Big Ten basketball roundtable: Taking a look at the hottest topics of the 2021-22 season
A week from now, Big Ten basketball will be upon us. And that is a wonderful thing.
It’s a season of some change in the B1G with 3 new coaches on the scene. It’s also a season of high expectations with 5 Big Ten teams in the preseason Top 25 and 2 more knocking on the door as the highest vote-getters outside of the poll.
As the appointed hoops gurus at Saturday Tradition, Kyle Charters and I sat down (via computer) to discuss the hottest topics of the upcoming B1G season.
Alex: Is this the year a Big Ten team finally cuts down the nets at the national championship game?
Kyle: It’s long overdue, right?
Michigan State last won the NCAA Tournament way back in 2000, and although there have been challengers since — 7 times a Big Ten team has finished runner-up — none has been able to get a victory in the championship game. Is this the year?
Well, the Big Ten certainly has at least a couple good candidates in Michigan and Purdue, both of which are ranked in the top-10 to start the season. But more than a ranking, the Wolverines and the Boilermakers have the look, with multiple NBA-level players (Hunter Dickinson and Caleb Houstan for Michigan; and Jalen Ivey, Trevion Williams and Zach Edey for Purdue) who should be able to carry a team when it matters, in March.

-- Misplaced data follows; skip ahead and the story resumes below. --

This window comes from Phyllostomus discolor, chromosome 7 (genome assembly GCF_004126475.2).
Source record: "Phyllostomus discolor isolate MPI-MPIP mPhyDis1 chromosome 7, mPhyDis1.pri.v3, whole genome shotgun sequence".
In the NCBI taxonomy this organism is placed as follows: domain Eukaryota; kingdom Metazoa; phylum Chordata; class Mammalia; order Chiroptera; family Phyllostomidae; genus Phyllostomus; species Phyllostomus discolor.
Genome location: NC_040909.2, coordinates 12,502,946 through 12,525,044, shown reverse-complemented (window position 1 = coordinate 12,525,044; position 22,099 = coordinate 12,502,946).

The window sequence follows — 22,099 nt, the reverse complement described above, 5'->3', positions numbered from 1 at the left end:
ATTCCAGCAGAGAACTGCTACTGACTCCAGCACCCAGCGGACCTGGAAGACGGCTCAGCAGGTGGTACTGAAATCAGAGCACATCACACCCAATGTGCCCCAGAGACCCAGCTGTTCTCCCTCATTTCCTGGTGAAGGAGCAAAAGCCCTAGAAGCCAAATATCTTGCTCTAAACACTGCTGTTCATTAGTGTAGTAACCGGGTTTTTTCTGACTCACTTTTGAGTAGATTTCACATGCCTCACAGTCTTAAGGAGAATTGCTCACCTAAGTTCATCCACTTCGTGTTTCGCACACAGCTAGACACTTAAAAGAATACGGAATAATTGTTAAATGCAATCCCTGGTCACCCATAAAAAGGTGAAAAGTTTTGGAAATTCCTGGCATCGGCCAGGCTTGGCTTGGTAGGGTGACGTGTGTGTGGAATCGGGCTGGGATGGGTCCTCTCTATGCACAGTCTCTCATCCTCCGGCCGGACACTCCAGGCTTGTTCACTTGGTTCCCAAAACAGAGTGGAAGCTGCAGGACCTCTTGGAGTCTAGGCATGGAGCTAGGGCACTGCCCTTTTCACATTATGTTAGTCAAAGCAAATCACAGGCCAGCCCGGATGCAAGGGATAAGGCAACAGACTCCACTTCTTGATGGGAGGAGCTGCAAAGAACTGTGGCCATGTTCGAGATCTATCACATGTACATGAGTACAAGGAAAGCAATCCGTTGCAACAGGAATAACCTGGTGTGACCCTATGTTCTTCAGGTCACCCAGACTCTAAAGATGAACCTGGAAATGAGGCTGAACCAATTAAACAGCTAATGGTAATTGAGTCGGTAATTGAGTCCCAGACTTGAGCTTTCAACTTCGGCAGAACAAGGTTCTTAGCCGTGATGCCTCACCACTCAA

Michigan, as a program, has at least been there before, which might give Juwan Howard’s group an edge, having recently played (but lost) in the championship game in 2018 and 2013, and they came within an eyelash of advancing to the Final Four last season. Purdue did the same back in 2019, but hasn’t been to a Final Four since 1979. Will that matter this March? Only time will tell.
It’s not impossible for another Big Ten team to make a run: Illinois has pieces, as does Ohio State, although guard play is a question for each. It’s hard to count out a Tom Izzo-coached team, but the Spartans have a ton of questions to start the year.
Kyle: Michigan or Purdue, which is the team to beat in the Big Ten?
Alex: Here’s a scorching take: I’m not even sure I’d put the Boilermakers at No. 2.
I know Illinois has a massive void to fill in replacing Ayo Dosunmu and most of Brad Underwood’s assistant coaches. But I think the Fighting Illini will find their new identity and hit their stride once conference play gets going. I also think the returners will have something to prove after getting bounced prematurely by Loyola in last year’s NCAA tournament.